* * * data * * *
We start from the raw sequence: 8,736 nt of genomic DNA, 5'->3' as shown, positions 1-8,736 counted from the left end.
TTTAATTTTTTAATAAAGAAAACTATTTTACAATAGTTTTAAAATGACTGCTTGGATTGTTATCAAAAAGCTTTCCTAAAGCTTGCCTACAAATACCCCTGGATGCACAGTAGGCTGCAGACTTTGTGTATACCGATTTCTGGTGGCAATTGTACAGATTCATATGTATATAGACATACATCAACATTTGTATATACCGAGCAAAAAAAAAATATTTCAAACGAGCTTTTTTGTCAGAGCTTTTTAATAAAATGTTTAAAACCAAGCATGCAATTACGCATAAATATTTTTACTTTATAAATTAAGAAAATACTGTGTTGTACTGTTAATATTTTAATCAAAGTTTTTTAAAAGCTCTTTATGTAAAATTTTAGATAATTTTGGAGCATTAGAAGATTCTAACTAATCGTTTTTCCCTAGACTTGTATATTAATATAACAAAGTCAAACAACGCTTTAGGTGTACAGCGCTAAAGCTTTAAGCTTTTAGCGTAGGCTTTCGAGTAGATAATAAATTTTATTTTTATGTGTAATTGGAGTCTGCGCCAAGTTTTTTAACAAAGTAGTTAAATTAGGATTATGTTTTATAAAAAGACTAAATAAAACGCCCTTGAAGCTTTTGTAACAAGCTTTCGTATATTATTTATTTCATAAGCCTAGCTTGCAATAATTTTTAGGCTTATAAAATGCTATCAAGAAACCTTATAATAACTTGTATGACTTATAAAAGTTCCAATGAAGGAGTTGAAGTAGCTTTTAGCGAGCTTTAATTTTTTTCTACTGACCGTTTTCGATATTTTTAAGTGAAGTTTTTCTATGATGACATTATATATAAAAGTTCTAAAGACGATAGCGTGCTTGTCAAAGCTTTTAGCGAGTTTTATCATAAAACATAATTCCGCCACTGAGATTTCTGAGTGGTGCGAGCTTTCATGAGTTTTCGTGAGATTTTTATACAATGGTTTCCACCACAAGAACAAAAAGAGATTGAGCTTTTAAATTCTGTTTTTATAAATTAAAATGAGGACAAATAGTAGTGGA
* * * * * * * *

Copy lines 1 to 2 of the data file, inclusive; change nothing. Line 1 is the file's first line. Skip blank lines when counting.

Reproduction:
We start from the raw sequence: 8,736 nt of genomic DNA, 5'->3' as shown, positions 1-8,736 counted from the left end.
TTTAATTTTTTAATAAAGAAAACTATTTTACAATAGTTTTAAAATGACTGCTTGGATTGTTATCAAAAAGCTTTCCTAAAGCTTGCCTACAAATACCCCTGGATGCACAGTAGGCTGCAGACTTTGTGTATACCGATTTCTGGTGGCAATTGTACAGATTCATATGTATATAGACATACATCAACATTTGTATATACCGAGCAAAAAAAAAATATTTCAAACGAGCTTTTTTGTCAGAGCTTTTTAATAAAATGTTTAAAACCAAGCATGCAATTACGCATAAATATTTTTACTTTATAAATTAAGAAAATACTGTGTTGTACTGTTAATATTTTAATCAAAGTTTTTTAAAAGCTCTTTATGTAAAATTTTAGATAATTTTGGAGCATTAGAAGATTCTAACTAATCGTTTTTCCCTAGACTTGTATATTAATATAACAAAGTCAAACAACGCTTTAGGTGTACAGCGCTAAAGCTTTAAGCTTTTAGCGTAGGCTTTCGAGTAGATAATAAATTTTATTTTTATGTGTAATTGGAGTCTGCGCCAAGTTTTTTAACAAAGTAGTTAAATTAGGATTATGTTTTATAAAAAGACTAAATAAAACGCCCTTGAAGCTTTTGTAACAAGCTTTCGTATATTATTTATTTCATAAGCCTAGCTTGCAATAATTTTTAGGCTTATAAAATGCTATCAAGAAACCTTATAATAACTTGTATGACTTATAAAAGTTCCAATGAAGGAGTTGAAGTAGCTTTTAGCGAGCTTTAATTTTTTTCTACTGACCGTTTTCGATATTTTTAAGTGAAGTTTTTCTATGATGACATTATATATAAAAGTTCTAAAGACGATAGCGTGCTTGTCAAAGCTTTTAGCGAGTTTTATCATAAAACATAATTCCGCCACTGAGATTTCTGAGTGGTGCGAGCTTTCATGAGTTTTCGTGAGATTTTTATACAATGGTTTCCACCACAAGAACAAAAAGAGATTGAGCTTTTAAATTCTGTTTTTATAAATTAAAATGAGGACAAATAGTAGTGGA